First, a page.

Editor:- December 16, 2013 - LSI today announced that it has agreed to be acquired by Avago Technologies Limited in an all-cash transaction valued at $6.6 billion.

Editor's comments:- I hadn't heard of Avago before. But I had heard of Agilent Technologies - the former name of this company - which was a spinoff from HP. Avago was a semiconductor spinoff from Agilent.

Part of Avago's rationale (they're a semiconductor company with over 1/2 their business in wireless technology) is to get into the enterprise storage market and become a leader in this market "overnight".

A big chunk of the investment - about $1 billion is coming from Silver Lake - a VC company - which a few years ago reintegrated another company in the SSD market - SMART. The rest of the funding is coming from bank loans.

MOSAID resumes the conversation about HLNAND

Editor:- September 23, 2013 - Growing market demands for capacity and performance in the enterprise SSD market is highlighting the intrinsic weaknesses in standard flash memory interfaces.

That's the theme of a recent blog - about HyperLink NAND technology and scalability by Peter Gillingham, VP and CTO Conversant (the new name for MOSAID Technologies) who writes - "In the enterprise server space, where PCIe is often used to connect storage hardware, SSDs require as many as 25 to 50 channels to provide the throughput demanded by the system interface... but even 2nd generation flash interfaces such as ONFi and toggle mode are not up to the job."

Editor's comments:- MOSAID - which will legally change its name to Conversant in January 2014 - first started talking about its HLNAND architecture in May 2007. But the company - which recently changed its name - has been licensing its patents in fast memory systems design since the 1990s.

Among the many reasons - why the company says its HLNAND simplifies the design of ultra high bandwidth scalable SSDs (pdf) are the low loading on each device which means that latency is not degraded to the same extent by capacitive bus load as in traditional memory topologies.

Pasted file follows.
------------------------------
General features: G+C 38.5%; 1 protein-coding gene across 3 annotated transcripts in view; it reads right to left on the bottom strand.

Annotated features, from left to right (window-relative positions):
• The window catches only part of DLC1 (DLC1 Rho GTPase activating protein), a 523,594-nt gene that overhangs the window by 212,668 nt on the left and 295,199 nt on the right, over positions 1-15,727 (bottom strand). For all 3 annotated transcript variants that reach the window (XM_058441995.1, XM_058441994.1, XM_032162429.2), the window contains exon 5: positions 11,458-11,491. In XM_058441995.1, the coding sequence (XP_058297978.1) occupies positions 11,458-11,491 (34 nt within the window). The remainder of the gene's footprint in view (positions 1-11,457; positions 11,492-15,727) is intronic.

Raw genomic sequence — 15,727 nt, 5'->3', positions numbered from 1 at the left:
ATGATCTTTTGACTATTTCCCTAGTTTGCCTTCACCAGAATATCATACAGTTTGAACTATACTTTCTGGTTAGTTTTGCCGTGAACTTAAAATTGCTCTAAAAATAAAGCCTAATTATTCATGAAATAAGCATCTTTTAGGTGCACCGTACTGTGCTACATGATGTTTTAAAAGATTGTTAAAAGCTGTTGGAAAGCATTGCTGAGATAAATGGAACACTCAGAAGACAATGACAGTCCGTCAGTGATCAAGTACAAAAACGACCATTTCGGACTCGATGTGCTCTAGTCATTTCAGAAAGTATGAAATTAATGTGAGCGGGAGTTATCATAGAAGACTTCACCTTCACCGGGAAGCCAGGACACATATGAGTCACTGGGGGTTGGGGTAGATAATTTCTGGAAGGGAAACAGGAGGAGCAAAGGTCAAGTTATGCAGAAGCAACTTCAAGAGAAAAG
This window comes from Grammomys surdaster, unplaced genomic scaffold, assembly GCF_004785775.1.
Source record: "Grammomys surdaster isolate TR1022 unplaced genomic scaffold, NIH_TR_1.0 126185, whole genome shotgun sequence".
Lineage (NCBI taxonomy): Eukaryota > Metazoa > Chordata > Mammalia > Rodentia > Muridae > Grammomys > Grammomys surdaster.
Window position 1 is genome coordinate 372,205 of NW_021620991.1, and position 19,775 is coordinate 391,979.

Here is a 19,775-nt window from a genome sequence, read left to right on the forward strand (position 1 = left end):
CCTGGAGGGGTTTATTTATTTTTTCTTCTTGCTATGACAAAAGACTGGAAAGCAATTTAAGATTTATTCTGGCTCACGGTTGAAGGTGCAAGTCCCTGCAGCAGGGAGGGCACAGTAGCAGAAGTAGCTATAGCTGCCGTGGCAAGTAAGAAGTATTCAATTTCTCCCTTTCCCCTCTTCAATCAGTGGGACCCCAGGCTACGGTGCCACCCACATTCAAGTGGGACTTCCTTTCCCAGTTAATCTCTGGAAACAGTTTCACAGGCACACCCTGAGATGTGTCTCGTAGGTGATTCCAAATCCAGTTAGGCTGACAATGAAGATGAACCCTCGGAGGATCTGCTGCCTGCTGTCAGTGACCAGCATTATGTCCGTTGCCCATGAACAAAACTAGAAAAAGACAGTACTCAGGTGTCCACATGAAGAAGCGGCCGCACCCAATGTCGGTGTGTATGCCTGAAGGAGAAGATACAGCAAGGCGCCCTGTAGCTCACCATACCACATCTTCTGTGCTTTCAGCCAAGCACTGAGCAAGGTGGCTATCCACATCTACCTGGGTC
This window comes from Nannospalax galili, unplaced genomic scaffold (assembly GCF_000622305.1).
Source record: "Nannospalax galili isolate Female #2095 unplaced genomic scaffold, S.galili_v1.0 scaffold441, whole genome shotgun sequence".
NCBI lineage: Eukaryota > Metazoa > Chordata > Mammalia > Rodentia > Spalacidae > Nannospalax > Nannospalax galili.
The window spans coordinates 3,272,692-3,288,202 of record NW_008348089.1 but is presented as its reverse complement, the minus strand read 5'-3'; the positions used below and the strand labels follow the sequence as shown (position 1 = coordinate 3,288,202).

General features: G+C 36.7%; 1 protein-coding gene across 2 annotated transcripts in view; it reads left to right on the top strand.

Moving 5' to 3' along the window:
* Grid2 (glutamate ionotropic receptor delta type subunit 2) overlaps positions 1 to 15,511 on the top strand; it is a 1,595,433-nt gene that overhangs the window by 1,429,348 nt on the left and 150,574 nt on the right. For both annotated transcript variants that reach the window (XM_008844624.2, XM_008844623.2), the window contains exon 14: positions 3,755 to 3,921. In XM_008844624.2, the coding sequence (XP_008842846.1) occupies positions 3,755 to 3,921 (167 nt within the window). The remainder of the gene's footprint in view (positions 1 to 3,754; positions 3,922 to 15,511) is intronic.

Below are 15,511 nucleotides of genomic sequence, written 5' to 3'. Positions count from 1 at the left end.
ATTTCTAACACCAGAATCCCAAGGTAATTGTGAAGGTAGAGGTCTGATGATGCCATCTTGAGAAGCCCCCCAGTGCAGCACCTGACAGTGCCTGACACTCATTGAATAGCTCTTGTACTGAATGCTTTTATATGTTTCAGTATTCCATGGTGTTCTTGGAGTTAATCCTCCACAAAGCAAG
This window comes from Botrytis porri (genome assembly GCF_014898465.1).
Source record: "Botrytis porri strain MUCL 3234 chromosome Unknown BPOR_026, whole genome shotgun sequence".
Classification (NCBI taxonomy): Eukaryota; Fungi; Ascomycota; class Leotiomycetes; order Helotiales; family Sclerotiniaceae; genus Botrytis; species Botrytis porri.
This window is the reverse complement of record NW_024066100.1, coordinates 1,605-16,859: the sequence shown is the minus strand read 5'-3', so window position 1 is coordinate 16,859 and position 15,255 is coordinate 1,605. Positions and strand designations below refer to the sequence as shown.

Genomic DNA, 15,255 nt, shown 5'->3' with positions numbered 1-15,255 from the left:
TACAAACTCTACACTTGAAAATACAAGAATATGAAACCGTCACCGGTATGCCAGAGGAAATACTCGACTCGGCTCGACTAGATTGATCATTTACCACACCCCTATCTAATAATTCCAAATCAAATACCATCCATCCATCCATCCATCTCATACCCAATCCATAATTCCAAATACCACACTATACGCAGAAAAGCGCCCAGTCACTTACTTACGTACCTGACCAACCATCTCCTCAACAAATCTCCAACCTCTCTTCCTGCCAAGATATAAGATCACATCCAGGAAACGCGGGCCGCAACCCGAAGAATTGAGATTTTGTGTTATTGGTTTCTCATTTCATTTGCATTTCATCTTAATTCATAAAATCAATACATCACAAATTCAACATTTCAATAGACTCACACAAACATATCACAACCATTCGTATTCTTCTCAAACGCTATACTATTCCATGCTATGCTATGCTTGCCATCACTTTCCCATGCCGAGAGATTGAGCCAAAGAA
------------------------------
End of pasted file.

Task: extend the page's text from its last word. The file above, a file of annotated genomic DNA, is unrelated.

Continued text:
Seagate invests in eASIC

Editor:- August 5, 2013 - eASIC today announced it has got a strategic investment from Seagate.

"eASIC has demonstrated innovative custom silicon technology with our... solid state hybrid drives" said Rocky Pimentel, chief sales and marketing officer at Seagate. "eASIC's ability to quickly develop custom solutions while meeting stringent cost, power and performance requirements will enable us to rapidly improve our product position in both SSD and SSHDs."

Overview of PCIe topologies for enterprise SSDs

Editor:- July 17, 2013 - PLX Technology recently published a white paper - Enterprise Storage and PCI Express - which gives an overview of past, current and future PCIe SSD connection topologies along with a list of detailed reference articles. the article

See also:- interface chips and IP, 7 silos for enterprise SSDs

the challenges facing ULL SSDs

April 29, 2013 - today published a new article - Memory Channel Storage SSDs - will the new ultra low latency SSD concept fly? - should you book a seat yet?

Hybrid Memory Cube spec ready for chip designers

Editor:- April 3, 2013 - back in October 2011 - I reported on this page the formation of a new industry ORG - the Hybrid Memory Cube Consortium - which could have an impact on future SSD packaging densities.

It takes a while to get these things going - but according to a press release this week by one of the founding companies - Micron - the 100 plus companies which are collaborating in this enterprise have agreed on an interface specification (pdf).

A key feature of the new multiplane memory architecture is that distributed memory controllers in an HMC module will handle the data I/O packet requests for the bunch of stacked memory chips in its own vault. This is similar to the distributed intelligent data mover concept which is already used in all proprietary big architecture SSD controller designs - because it's the only way you can get good aggregated global system performance while also dealing with low level local memory management issues at low latency.

As with earlier generations of remote distributed memory interfaces - such as InfiniBand - HMC is designed to optimize the request of small packets - which in the case of HMC is 16 to 128 bytes of data.

With today's semiconductor speeds - accessing the data in those distributed memory chips within the same HMC module presents similar technical problems to distributed memory cards in traditional computer designs - because traversing inches of physical space at high speed is as difficult as moving data across tens of feet at slower speeds.